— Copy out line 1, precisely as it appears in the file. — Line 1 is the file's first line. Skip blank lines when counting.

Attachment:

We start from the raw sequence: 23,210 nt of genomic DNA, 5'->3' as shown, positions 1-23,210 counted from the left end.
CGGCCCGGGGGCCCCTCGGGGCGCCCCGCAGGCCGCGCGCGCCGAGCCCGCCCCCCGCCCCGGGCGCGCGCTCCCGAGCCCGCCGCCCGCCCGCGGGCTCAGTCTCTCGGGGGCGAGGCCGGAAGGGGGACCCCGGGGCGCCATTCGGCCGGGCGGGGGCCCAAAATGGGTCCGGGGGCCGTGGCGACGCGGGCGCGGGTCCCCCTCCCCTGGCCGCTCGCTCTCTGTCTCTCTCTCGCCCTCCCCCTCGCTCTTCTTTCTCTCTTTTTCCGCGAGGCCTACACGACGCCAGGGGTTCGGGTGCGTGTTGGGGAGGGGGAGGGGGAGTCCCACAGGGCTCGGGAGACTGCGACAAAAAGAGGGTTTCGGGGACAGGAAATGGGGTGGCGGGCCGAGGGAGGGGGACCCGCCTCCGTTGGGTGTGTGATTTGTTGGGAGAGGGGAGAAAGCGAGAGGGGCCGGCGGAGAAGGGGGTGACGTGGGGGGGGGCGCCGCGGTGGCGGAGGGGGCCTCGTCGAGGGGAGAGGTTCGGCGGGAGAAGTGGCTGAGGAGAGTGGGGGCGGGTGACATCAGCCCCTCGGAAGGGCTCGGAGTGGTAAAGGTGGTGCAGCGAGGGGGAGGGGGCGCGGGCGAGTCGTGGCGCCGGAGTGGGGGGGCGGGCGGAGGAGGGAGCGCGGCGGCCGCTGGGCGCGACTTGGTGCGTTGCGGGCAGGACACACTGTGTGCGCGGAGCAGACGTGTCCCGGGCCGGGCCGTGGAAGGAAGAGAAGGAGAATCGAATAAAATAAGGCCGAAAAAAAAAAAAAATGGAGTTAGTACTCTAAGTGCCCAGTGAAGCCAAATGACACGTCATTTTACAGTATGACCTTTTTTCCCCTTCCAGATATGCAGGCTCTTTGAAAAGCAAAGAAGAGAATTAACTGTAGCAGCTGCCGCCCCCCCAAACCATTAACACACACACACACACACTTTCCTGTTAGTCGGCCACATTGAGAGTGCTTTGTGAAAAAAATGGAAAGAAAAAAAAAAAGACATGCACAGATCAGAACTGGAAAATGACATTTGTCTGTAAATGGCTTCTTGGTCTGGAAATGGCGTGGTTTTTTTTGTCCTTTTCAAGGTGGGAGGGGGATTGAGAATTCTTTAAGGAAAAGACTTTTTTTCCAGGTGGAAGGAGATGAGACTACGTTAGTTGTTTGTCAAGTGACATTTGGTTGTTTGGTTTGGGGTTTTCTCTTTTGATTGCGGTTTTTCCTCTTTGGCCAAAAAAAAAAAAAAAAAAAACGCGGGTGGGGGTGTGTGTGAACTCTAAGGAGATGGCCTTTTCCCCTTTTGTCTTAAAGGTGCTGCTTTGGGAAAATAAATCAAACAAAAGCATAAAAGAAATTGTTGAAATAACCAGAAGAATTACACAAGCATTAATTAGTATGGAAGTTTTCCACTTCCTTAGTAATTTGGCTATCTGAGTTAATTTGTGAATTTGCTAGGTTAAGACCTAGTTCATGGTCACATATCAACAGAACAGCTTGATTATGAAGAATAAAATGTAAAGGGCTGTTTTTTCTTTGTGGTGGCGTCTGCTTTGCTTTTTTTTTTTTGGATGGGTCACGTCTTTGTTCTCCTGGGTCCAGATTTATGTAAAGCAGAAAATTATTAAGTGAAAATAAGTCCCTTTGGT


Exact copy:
We start from the raw sequence: 23,210 nt of genomic DNA, 5'->3' as shown, positions 1-23,210 counted from the left end.